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Shooting Lightning With Olympus Live Composite

One fine evening I got distracted by the lightning flashing in the sky repeatedly outside my window view from my workstation, and I decided to pay closer attention. I have tried shooting lightning before, not actively chasing lightning, but when there was a storm I would see if I can position myself to get a decent lightning strike, but to no avail as the lightning was always not within the framing possibility. This time, it was within reach and I decided to set up my Olympus OM-D E-M5 Mark III on the tripod at my balcony (overlooking the same direction where the lightning was actively flashing in the sky) and I managed to capture a few decent shots. I thought, why not make an article on how to capture lightning using Olympus cameras?

Of course I did a video on how to shoot lightning with Olympus Live Composite, if you prefer to watch me ramble on YouTube you can see the video here:

The main problem with shooting lightning is the unpredictability of where and when the lightning is going to strike. There are a few solutions to this problem, the most practical one using a lightning detector/trigger system, a device that detects the change of ion charge in the air just before the lightning is about to strike and it trips the shutter release just in time to capture the shot. I don't intend to become a full time lightning chaser and whenever there is a thunderstorm I honestly prefer to just hide inside my house and maybe curl up into a ball on my bed, not living life dangerously going outside and be crazy. So this method is a no no for me, as I would probably use it once or twice and forget about ever having purchased a specialist equipment.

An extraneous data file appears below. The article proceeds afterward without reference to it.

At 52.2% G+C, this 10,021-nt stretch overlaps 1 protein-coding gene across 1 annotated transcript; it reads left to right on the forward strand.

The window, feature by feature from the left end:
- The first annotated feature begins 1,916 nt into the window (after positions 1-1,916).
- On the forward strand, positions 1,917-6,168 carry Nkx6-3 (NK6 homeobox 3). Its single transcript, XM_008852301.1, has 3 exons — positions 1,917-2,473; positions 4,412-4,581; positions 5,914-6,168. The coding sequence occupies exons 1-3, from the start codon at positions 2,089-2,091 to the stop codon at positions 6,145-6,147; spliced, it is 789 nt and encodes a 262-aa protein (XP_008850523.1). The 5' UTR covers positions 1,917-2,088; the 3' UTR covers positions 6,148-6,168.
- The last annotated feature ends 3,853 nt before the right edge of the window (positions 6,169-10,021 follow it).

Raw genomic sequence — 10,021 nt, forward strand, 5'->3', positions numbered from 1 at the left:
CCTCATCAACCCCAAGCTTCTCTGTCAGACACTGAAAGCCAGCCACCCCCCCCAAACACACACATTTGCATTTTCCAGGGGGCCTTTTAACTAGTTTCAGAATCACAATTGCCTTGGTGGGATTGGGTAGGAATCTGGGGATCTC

The second solution is to leave the shutter open for a long duration of time to capture any lightning that will strike within the long exposure. This is quite effective, but depending on the lightning condition, if the sky was not completely dark and you leave the shutter open for too long, this will lead to overexposure, ruining the shot. The third solution which I did not discuss in the video was to use time lapse setting, having the camera to continuously capture a sequence of images non-stop and when the lightning strikes the camera will surely have successfully grabbed the shot. I believe many serious lightning chasers are using time lapse method and the cool thing about using time lapse is that you can then merge the many shots into an interesting time lapse movie that can be really dramatic.